Melbourne: Defending champion Roger Federer advanced to the third round for the 19th straight Australian Open with an easy win over Germany’s Jan-Lennard Struff on Thursday.
The Swiss second seed was too strong for the 55th-ranked Struff, reeling off a 6-4, 6-4, 7-6 victory in 1hr 55 min in the night match on Rod Laver Arena.
The 19-time Grand Slam champion will face Frenchman Richard Gasquet in the third round on Saturday.
“I knew about him going in. I’ve practised with him, played singles and doubles against him too so you have the information you need,” Federer said of his German opponent.
“You know he can serve 215-220 km/h no problem for five hours, that’s what you are ready for and I knew he was going to go for his shots.
“So the focus was on me protecting my serve as well as I can and try to get a service break either by good defence or maybe he helps me out a little bit, and I think it was a bit of both.”
Federer improved his Australian Open record to 89-13.
The Swiss legend broke Struff’s serve three times and lost his own once and made 36 winners and just 22 unforced error.
Federer said he was looking forward to playing long-time rival Gasquet.
“He has one of the best one-handed backhanders in the game, so I love playing the guy, he has great variation and moves to net, and he’s a little old school and we’ve had some good matches over the years,” Federer said.
Gasquet beat Italy’s Lorenzo Sonego 6-2, 6-2, 6-3 to book his place in the next round.
Federer is coming off an extraordinary 2017, when he won a fifth Australian Open title and a record eighth at Wimbledon, after returning from an injury layoff.
It was in Melbourne a year ago where he lit the fuse on his late-life tennis renaissance, beating Tomas Berdych, Kei Nishikori, Mischa Zverev and Stan Wawrinka before downing great rival Rafael Nadal in a five-set final classic.
Wawrinka was knocked out by unheralded American Tennys Sandgren as concerns over his knee injury re-surfaced in a 6-2, 6-1, 6-4 defeat.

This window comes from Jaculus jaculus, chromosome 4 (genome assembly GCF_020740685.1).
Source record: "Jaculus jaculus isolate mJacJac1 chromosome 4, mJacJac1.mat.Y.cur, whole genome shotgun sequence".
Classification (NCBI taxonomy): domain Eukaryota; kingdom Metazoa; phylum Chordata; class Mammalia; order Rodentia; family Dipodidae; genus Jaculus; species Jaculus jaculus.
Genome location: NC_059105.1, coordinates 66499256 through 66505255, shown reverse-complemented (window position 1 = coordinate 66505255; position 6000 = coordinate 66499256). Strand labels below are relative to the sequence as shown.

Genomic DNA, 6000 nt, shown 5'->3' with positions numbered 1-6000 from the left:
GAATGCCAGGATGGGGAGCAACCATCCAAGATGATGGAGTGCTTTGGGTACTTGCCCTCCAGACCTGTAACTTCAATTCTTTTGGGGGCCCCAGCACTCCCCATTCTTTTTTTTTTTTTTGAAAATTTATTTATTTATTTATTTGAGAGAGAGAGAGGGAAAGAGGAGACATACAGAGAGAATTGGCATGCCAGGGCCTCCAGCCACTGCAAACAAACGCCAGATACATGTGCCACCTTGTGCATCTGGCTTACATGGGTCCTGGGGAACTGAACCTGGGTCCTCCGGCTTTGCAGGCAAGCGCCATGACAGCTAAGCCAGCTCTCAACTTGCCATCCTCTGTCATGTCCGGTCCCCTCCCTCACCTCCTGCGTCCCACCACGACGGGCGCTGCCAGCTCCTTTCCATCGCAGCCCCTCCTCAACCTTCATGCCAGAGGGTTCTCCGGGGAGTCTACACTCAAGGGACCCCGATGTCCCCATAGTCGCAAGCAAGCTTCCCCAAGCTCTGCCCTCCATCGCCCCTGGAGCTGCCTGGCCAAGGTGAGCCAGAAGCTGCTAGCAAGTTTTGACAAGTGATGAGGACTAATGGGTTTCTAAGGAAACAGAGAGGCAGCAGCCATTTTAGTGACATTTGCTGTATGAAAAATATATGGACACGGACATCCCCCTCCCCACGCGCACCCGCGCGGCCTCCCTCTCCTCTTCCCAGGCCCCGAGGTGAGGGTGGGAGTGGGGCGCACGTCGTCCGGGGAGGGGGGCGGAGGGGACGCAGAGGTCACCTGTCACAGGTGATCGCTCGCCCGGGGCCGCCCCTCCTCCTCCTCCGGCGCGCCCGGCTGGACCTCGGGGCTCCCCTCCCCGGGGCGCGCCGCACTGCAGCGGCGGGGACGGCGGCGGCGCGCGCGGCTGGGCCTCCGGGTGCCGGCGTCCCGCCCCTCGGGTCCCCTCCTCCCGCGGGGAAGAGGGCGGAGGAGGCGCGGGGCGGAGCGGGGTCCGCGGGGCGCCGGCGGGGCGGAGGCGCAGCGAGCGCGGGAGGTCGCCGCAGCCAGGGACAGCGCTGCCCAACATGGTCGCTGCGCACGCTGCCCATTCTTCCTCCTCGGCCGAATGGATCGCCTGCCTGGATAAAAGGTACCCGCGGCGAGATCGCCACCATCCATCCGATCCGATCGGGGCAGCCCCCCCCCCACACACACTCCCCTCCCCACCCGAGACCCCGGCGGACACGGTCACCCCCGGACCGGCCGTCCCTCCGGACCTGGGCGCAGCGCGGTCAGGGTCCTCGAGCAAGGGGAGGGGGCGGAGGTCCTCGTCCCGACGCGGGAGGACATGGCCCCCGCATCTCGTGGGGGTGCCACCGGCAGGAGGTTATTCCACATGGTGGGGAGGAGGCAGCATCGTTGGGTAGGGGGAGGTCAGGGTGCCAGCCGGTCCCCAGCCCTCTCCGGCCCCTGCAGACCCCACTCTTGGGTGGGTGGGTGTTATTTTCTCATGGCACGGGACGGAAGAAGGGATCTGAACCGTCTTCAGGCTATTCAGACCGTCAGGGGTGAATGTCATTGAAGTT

While the result was a huge shock, it was clear from the outset that the Swiss 32-year-old, champion in Melbourne in 2014, was hampered in his movement.
Watching him grimace and clutch at his knee it was a surprise he even made it to the end of the match.
World No. 97 Sandgren, who had won only one Grand Slam singles match compared to the three Grand Slam titles Wawrinka owns, produced a rock-solid display to claim the biggest scalp of his career, offering up only two break points.
The Tennessee native, named after his great grandfather rather than the sport, remained focused throughout and sealed victory with his 11th ace.
Wawrinka had right knee surgery in August and Tuesday’s victory over Ricardas Berankis was his first match for six months, having only declared himself fit last weekend.
Despite clearly being way below 100 per cent, 2014 champion Wawrinka remained positive.
“You don’t enjoy matches like that, that’s for sure. Never easy to feel that way on the court,” he said.
“But I need to be still positive. I think the last 12 days was more than what I could have dreamed coming here.
“Even today my knee was feeling way better than two days ago. If I look the big picture, I know it’s really positive.” Sandgren, who needed career-saving hip surgery in 2013 and has spent his career on the Challenger and Futures tours, claimed his first grand slam singles win against Frenchman Jeremy Chardy in the first round.
Now, with world No. 94 Maximilian Marterer of Germany next to play, he has a great chance to reach the fourth round.
Inevitably, the on-court interviewer could not resist calling his win a “good day for Tennys”.
“I was really happy to get my first grand slam win here, and now I’ve got my second. I’ll go for the third one and give my best,” he said. “I was definitely aptly named.
“It was my great-grandfather’s name. I had to be at least half decent at the sport. I think I’ve done that.”